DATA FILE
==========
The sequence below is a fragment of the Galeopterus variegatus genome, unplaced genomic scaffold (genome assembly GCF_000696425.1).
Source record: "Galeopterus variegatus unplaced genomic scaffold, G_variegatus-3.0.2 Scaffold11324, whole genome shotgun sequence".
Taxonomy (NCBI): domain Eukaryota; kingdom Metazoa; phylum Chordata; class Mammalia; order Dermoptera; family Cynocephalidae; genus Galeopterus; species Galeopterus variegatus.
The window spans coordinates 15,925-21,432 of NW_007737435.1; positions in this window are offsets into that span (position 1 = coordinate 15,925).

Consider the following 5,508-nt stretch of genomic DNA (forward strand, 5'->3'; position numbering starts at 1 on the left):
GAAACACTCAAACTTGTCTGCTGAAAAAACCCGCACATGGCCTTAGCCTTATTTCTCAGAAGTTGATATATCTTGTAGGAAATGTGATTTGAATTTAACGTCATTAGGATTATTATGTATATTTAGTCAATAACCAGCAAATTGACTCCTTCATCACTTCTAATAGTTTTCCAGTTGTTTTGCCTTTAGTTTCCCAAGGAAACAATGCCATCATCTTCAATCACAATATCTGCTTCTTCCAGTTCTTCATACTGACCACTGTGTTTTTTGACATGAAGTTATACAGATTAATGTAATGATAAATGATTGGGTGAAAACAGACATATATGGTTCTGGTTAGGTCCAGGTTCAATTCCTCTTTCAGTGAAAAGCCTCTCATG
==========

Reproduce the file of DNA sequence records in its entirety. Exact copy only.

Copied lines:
The sequence below is a fragment of the Galeopterus variegatus genome, unplaced genomic scaffold (genome assembly GCF_000696425.1).
Source record: "Galeopterus variegatus unplaced genomic scaffold, G_variegatus-3.0.2 Scaffold11324, whole genome shotgun sequence".
Taxonomy (NCBI): domain Eukaryota; kingdom Metazoa; phylum Chordata; class Mammalia; order Dermoptera; family Cynocephalidae; genus Galeopterus; species Galeopterus variegatus.
The window spans coordinates 15,925-21,432 of NW_007737435.1; positions in this window are offsets into that span (position 1 = coordinate 15,925).

Consider the following 5,508-nt stretch of genomic DNA (forward strand, 5'->3'; position numbering starts at 1 on the left):
GAAACACTCAAACTTGTCTGCTGAAAAAACCCGCACATGGCCTTAGCCTTATTTCTCAGAAGTTGATATATCTTGTAGGAAATGTGATTTGAATTTAACGTCATTAGGATTATTATGTATATTTAGTCAATAACCAGCAAATTGACTCCTTCATCACTTCTAATAGTTTTCCAGTTGTTTTGCCTTTAGTTTCCCAAGGAAACAATGCCATCATCTTCAATCACAATATCTGCTTCTTCCAGTTCTTCATACTGACCACTGTGTTTTTTGACATGAAGTTATACAGATTAATGTAATGATAAATGATTGGGTGAAAACAGACATATATGGTTCTGGTTAGGTCCAGGTTCAATTCCTCTTTCAGTGAAAAGCCTCTCATG